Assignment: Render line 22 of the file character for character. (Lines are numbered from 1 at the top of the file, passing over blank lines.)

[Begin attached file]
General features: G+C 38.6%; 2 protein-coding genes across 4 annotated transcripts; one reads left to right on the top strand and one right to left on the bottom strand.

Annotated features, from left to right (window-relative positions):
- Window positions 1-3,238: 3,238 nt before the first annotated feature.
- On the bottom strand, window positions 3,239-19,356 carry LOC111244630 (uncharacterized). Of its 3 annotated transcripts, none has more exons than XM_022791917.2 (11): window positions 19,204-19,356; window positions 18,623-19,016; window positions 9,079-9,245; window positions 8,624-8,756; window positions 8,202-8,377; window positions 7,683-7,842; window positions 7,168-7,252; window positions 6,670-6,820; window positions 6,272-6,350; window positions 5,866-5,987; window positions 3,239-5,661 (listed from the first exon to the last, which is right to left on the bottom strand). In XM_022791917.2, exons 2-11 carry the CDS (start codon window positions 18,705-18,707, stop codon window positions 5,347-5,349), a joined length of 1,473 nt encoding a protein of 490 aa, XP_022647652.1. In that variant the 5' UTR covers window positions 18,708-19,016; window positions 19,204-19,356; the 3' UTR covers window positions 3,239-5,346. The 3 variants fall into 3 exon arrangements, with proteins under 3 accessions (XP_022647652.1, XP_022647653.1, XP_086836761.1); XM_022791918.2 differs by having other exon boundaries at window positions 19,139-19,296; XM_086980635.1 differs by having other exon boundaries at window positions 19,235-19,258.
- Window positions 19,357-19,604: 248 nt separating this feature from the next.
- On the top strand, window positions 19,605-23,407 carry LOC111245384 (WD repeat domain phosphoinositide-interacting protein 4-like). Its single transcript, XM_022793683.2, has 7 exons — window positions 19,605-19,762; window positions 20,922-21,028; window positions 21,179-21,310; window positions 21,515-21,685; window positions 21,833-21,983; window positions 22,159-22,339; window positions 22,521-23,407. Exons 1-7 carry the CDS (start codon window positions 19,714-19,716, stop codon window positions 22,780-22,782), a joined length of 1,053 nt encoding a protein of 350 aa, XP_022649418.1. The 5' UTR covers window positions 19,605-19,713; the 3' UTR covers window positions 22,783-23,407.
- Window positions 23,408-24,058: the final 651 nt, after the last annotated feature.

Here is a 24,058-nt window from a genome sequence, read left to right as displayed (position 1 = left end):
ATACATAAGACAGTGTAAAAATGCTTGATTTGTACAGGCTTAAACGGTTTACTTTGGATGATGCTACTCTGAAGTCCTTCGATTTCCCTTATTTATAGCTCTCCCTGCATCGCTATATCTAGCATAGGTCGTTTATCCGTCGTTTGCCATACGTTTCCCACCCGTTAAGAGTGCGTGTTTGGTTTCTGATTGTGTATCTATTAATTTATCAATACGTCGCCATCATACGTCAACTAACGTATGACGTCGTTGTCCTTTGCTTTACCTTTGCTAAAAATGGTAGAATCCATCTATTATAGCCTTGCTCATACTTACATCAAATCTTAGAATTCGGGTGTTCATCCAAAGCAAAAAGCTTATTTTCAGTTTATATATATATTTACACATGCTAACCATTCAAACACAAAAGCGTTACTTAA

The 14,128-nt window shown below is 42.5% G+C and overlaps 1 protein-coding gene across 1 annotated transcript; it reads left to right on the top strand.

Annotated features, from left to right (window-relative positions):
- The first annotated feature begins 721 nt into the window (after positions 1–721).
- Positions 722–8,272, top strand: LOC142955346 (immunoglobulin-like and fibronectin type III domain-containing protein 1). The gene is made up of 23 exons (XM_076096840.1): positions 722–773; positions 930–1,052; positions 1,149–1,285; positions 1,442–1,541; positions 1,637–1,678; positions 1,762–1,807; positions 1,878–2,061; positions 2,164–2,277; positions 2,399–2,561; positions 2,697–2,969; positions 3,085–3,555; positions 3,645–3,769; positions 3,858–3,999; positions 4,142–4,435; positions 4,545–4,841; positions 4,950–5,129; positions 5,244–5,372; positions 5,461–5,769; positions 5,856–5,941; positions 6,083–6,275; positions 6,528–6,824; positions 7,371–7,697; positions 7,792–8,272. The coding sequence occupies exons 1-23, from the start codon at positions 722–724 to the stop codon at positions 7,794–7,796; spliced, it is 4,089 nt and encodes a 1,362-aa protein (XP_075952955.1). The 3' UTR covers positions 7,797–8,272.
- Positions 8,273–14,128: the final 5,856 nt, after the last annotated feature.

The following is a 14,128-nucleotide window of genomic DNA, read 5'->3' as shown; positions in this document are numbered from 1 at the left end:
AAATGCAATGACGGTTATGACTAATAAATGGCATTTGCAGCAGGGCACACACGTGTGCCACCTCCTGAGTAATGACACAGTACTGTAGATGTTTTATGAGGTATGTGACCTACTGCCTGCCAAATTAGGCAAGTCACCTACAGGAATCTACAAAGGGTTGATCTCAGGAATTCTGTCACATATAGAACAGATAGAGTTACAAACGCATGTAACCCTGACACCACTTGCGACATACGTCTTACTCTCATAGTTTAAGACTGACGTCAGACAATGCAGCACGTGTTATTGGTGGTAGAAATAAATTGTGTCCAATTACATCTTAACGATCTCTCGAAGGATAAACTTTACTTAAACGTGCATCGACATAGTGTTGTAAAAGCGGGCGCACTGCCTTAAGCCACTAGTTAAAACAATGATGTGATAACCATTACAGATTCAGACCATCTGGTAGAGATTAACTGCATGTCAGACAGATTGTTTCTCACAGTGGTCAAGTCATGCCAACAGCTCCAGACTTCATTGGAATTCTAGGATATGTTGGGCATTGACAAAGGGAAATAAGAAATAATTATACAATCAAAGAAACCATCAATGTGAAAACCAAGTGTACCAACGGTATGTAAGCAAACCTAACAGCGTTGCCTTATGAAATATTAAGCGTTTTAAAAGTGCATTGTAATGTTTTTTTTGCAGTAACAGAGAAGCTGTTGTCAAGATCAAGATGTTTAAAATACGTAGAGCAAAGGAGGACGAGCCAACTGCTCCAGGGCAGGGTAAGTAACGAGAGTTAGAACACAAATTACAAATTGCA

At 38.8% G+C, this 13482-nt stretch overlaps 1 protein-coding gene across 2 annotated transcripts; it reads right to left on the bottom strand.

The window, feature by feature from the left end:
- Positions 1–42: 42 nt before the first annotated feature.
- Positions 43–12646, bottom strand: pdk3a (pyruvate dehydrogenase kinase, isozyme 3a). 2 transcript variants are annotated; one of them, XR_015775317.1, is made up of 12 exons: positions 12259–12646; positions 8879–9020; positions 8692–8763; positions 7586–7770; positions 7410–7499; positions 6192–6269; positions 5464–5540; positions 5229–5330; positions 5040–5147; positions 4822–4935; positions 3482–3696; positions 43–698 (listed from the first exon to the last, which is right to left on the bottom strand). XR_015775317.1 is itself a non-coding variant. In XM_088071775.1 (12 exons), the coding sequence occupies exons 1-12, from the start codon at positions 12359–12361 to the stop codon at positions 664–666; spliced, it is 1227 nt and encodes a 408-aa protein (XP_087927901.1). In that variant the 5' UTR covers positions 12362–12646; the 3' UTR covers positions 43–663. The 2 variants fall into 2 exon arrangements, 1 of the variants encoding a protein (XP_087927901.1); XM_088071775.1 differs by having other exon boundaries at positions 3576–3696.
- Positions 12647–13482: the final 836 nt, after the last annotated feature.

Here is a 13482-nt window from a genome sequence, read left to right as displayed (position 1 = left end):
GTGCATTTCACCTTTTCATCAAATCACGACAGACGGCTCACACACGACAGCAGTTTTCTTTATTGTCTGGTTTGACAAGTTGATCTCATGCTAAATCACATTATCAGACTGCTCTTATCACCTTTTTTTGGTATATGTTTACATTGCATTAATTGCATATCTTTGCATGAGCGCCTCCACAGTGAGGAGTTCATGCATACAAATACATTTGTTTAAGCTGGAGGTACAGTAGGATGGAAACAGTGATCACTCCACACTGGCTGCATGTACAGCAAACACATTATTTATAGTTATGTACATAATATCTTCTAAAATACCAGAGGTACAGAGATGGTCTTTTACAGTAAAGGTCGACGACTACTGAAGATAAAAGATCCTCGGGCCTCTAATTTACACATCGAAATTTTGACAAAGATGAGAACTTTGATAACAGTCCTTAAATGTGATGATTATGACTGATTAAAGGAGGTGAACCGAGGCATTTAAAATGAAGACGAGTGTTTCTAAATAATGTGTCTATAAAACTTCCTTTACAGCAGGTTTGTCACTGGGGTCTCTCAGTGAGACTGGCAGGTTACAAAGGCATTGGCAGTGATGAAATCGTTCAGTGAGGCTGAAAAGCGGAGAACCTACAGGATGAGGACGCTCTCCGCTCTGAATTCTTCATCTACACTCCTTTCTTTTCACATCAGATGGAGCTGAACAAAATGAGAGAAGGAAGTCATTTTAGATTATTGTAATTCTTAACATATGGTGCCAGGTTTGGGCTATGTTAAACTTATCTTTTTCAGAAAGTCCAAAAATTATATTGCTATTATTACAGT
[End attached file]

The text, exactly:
Here is a 13482-nt window from a genome sequence, read left to right as displayed (position 1 = left end):